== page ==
Number of cars abandoned more than trebles in three years
Taxpayers often left to foot bill with just one litter fine handed out over 648 Dublin cases
Peter Kinsella from Westlink Recovery Services in Dublin. He said recovery companies were now receiving about €50 per tonne of scrap metal compared with €150 four or five years ago. Photograph: Alan Betson
Just a single litter fine was handed out in relation to more than 600 cases of cars left abandoned in Dublin city over the last three years, newly-revealed figures show.
Local authorities around the country are known to be very concerned about the increasing numbers of vehicles which are abandoned in estates and on public roads for long periods, with taxpayers often left to foot the bill for their removal and destruction.
The figures have skyrocketed since 2014, when 227 vehicles were picked up and destroyed by removal firms acting on behalf of councils, reaching a peak of 820 in 2016.
This does not include data on destroyed cars from Offaly or Sligo county councils which was not available at the time of writing, meaning the overall figure is likely higher.
In Dublin, a total of 648 cars dumped on the city’s streets were picked up and destroyed by the council between 2014 and 2016.
Officials from a number of councils contacted by The Irish Times suggest the increase is expected to be even more pronounced in 2017. They suggest that low prices for scrap metal are the main reason for the increase in illegal dumping.
Cork County Council ordered the removal of almost 100 abandoned cars last year, up substantially from single-digit numbers in both 2014 and 2015.
Louth County Council destroyed 72 cars in 2016, nearly double the amount for 2014, and South Dublin County Council instructed contractors to remove and destroy 51 cars last year having not removed any for either of the two previous years.
The trend is particularly pronounced in major cities and counties surrounding the Dublin area.
The cost of removing cars ran into the tens of thousands last year, although some counties are more adept at recouping the money, such as Louth which doled out €4,170 in fines in 2016. However, this falls well short of the €13,195 the county spent removing and destroying abandoned vehicles between 2014 and 2016.
Responding to queries about enforcement regarding abandoned vehicles, a spokeswoman for Dublin City Council explained that many people suspected of abandoning cars agree to have them scrapped on consent. No punishment is imposed in such cases.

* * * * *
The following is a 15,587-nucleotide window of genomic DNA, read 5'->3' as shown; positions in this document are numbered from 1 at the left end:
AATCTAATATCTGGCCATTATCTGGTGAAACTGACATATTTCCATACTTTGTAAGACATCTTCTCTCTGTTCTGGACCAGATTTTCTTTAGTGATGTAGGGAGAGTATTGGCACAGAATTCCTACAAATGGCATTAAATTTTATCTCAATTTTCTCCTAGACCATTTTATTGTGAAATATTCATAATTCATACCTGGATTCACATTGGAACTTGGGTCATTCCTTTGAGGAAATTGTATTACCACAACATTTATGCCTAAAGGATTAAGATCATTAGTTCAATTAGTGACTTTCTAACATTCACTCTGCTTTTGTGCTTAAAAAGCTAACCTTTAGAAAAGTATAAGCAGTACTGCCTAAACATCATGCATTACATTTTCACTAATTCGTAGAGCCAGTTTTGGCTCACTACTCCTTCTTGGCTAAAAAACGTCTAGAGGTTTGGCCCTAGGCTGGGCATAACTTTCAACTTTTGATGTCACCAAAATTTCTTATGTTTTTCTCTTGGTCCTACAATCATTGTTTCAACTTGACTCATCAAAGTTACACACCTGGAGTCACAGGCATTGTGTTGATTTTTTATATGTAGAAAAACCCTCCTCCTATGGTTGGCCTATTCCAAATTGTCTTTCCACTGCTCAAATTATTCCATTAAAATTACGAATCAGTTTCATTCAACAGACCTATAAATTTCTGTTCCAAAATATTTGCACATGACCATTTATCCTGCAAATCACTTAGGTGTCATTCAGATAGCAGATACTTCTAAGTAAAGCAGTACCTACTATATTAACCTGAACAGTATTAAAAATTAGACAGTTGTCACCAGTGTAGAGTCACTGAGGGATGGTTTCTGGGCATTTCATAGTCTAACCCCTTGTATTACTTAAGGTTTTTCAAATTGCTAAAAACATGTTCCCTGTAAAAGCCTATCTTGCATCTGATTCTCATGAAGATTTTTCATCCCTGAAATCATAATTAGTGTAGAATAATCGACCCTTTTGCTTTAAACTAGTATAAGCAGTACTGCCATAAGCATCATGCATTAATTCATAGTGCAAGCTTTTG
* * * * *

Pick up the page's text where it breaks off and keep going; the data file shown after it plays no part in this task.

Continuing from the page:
She added that the council operates a cost-neutral arrangement with contractors, whereby they keep the scrappage fees and do not charge for removal.
The substantial increase in vehicles destroyed in 2016 is thought to be partly due to a backlog created by poor enforcement among local authorities over the previous years, with some struggling to engage contractors due to budgetary constraints.
However, the overwhelming reason appears to be the plummeting prices for scrap metal witnessed over 2016, in particular.
Peter Kinsella from Westlink Recovery Services in Dublin says that while he used to be able to pay close to €100 for end-of-life vehicles this has now fallen to between €20 and €30 in most cases, meaning potential customers often opt to simply abandon their cars rather than dispose of them properly.
Mr Kinsella said a flood of cheap, often low-grade Chinese steel into the European market has dampened demand for Irish exports, and so recovery companies are now receiving about €50 per tonne of scrap metal compared with €150 four or five years ago.
Brian O’Gorman from the environment division of Kildare County Council, says the issue of abandoned cars is a headache for local authorities.
“People aren’t able to dispose of these vehicles or get value for them,” he said. “It’s causing a big nuisance in the localities. We’re working with the communities to ensure it’s zero tolerance in these areas.”
Seamus Ahern from Dún Laoghaire-Rathdown County Council pointed to spiralling insurance costs for older vehicles as a potential factor behind the increase from 15 cars illegally dumped across the council area in 2014 to 52 last year.
Mr Ahern explained that registrations and other identifying details are usually stripped from the vehicles prior to their abandonment, making it very difficult to identify the illegal dumper.
Aside from vehicles being dumped because of their age, some are jettisoned because their foreign national owners have decided to return to their homeland.
Most tended to be aged between 15 and 20 years, but some luxury brands did appear on lists of destroyed vehicles released by local authorities, including a Jaguar, a 2005 Chrysler and a 2005 Audi A4, all of which were picked up in the Dún Laoghaire-Rathdown area.
Makes and models
Dublin City Council did not provide a breakdown of makes and models of vehicles seized as requested, but the most prevalent brand among the 720 cars destroyed in other local authority areas was Volkswagen, followed by Ford and Nissan.
The single most dumped model of car according to available data was the Ford Focus, with the Volkswagen Passat and Nissan Micra also featuring prominently.
The Department of the Environment has in the past supported the rollout of End-of-Life Vehicles (ELVs) drop-off points for used cars across the country.
A spokesman for the Department of Communications, Climate Action and Environment said it does not track the number of abandoned vehicles nationwide and that this is a matter for local authorities.
Green Party spokesman on local government Cllr Malcolm Noonan described the trend as “extremely worrying”, and said there needs to be more communication between State agencies regarding the removal of vehicles.
Mr Noonan also suggested that a financial incentive should be provided to encourage motorists to dispose of ELVs responsibly at licensed authorised treatment facilities.